4: Always Use Your Indicators
The most common “indicator” in Technical Analysis is the “200 day moving average” which is a line (hopefully an upward curve) shows the price of the previous 200 days average. Shown above is the Single Wing Trading Strategy which you should be selling this stock until about mid-August. That is because the 200 day moving average prior to August 13th is declining. After the middle of August the 200 day moving average is swinging upward, indicating it is safe to buy.
5: Chart Patterns Are Pretty
If you chart stock prices overtime you can draw lines that show things like “points of resistance” in which you can see that the stock just can’t get over (or under) a specific price. Technical Analysts believe this is because those who know the inner workings of the company have figured out that there is a fundamental value above or below which, they will not participate. This can tell you when a trend is likely to “expire” and reverse.
6: Support the Resistance
This is another derivation of trend analysis. Unless you are aware of a fundamental change, like the entire stock market is crashing, or the company is likely to be acquired for a higher value, “support” occurs when a stock price below the average and “resistance” occurs when the stock is above the average. Once a stock price has broken through the previous ceiling or “point of resistance” it then becomes a floor below which buyers of the stock will “support” it with more purchases.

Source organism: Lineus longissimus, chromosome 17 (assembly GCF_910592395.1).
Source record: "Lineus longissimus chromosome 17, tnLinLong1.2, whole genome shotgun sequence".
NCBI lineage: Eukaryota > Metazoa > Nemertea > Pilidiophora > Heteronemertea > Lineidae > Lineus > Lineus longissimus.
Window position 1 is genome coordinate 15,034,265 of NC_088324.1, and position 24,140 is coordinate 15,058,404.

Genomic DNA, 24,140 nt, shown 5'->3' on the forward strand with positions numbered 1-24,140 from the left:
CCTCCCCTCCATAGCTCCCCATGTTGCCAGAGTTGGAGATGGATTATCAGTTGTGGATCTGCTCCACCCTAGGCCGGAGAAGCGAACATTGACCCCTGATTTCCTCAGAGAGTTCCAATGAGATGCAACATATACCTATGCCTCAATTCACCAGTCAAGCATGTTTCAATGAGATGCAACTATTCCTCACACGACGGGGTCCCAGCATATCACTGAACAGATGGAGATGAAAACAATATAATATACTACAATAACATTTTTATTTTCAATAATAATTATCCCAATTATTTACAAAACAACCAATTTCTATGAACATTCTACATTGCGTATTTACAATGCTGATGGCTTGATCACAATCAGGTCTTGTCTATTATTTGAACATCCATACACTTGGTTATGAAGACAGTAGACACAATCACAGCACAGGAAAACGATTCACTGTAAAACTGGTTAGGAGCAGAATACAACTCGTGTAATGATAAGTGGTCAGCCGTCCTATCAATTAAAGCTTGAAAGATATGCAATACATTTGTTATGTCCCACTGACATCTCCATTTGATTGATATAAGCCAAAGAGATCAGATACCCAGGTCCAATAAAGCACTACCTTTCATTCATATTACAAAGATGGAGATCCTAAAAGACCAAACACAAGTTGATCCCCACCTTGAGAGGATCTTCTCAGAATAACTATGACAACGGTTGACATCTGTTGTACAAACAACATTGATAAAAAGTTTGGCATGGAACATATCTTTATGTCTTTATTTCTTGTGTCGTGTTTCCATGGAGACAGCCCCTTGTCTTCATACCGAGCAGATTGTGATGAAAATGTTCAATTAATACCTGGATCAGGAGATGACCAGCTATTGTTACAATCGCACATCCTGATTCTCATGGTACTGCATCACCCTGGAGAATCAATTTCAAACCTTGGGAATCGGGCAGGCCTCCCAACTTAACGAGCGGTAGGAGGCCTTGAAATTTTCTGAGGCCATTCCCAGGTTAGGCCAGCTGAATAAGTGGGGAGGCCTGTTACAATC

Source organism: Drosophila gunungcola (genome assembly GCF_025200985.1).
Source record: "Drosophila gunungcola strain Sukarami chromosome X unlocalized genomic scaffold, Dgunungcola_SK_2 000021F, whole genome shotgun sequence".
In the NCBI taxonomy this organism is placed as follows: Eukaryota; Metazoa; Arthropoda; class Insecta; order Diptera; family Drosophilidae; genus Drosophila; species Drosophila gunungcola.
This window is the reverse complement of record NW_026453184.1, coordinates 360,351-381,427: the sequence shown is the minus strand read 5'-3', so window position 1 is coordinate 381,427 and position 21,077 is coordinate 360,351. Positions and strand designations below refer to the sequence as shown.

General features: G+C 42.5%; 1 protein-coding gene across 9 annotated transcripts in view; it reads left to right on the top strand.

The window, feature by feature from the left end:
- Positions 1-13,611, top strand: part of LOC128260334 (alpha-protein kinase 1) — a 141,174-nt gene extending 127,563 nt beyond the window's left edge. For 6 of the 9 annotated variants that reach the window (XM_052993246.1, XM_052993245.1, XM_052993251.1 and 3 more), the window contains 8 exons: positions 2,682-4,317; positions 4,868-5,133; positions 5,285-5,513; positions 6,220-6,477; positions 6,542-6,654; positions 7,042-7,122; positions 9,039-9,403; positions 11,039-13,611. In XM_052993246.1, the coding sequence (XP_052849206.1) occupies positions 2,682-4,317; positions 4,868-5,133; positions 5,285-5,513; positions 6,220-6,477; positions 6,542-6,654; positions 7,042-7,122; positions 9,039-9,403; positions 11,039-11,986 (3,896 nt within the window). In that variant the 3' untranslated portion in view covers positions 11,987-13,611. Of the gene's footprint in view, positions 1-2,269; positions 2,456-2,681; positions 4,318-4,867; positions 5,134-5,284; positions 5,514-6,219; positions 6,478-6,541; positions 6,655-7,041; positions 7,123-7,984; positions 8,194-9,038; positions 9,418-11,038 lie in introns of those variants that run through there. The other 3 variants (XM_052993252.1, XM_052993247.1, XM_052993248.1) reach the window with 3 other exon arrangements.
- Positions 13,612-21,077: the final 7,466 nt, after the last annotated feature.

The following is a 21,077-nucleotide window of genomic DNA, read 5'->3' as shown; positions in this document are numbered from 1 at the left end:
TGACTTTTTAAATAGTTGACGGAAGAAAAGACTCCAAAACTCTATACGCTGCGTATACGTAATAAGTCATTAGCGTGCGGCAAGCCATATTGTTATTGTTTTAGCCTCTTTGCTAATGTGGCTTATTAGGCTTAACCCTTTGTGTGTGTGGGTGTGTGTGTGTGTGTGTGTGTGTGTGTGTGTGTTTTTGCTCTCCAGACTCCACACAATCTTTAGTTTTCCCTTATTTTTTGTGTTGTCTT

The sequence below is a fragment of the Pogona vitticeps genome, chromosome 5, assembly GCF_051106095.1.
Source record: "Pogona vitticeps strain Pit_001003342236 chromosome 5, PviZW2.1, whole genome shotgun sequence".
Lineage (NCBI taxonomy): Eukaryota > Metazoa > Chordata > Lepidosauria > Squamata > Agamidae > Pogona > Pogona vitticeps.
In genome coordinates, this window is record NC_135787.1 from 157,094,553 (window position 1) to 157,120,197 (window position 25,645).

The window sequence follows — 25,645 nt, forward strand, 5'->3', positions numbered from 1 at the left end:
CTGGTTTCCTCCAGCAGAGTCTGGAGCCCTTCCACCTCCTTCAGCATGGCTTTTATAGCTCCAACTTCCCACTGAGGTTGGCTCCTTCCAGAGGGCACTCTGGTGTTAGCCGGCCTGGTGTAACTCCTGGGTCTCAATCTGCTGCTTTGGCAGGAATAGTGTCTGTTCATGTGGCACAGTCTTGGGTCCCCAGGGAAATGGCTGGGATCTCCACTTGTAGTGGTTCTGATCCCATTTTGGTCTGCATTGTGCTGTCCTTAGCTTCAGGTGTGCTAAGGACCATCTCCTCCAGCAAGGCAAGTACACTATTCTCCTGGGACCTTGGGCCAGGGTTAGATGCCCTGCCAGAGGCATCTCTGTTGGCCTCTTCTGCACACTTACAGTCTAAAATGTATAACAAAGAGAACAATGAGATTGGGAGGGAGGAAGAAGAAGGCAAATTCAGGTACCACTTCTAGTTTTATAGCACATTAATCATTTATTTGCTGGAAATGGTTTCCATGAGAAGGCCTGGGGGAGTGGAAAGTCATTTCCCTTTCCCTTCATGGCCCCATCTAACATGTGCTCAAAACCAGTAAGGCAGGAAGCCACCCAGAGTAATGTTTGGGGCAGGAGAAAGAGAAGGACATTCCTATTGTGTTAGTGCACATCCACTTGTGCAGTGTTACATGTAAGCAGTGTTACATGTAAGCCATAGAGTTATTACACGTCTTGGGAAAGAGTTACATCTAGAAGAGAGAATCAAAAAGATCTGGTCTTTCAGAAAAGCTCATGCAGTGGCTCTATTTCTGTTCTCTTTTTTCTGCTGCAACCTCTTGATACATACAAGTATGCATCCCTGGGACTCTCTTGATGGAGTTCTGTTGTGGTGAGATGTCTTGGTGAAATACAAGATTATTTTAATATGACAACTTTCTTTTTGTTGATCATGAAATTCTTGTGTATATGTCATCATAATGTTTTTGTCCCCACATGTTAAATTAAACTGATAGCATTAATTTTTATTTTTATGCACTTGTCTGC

Easy Technical Analysis?
Following any one of the six strategies outlined are unlikely to result in serious long term profits. So getting good at any one of these is not particularly valuable. The key to success and profits with Technical Analysis is to employ many of these strategies at the same time. Once each of these calculations are done, you can combine the results using a single buy hold or sell decision making algorithm.
If that sounds like a lot of work, you are right. Staying up to the minute on your technical analysis today is only possible with the help of computer programs. Some of these can be downloaded and run on your computer directly but more and more they are web based SaaS.
Science Technology Engineering and Math (aka STEM) education has been in sharp focus in recent years. Some of these kids need help with technical assignments. However, we still don’t have enough STEM students graduating so the competition for those big brains drives their wages up and in turn, drives up the cost of Technical Analysis software like VectorVest and SeakingAlpha.
How do they do it? Volume volume volume! For example, If the developers have to pay their best engineers 20% more, they don’t have to raise their software prices if they can sell 30% more product. Technical Analysis software is increasingly popular and that keeps its prices reasonable.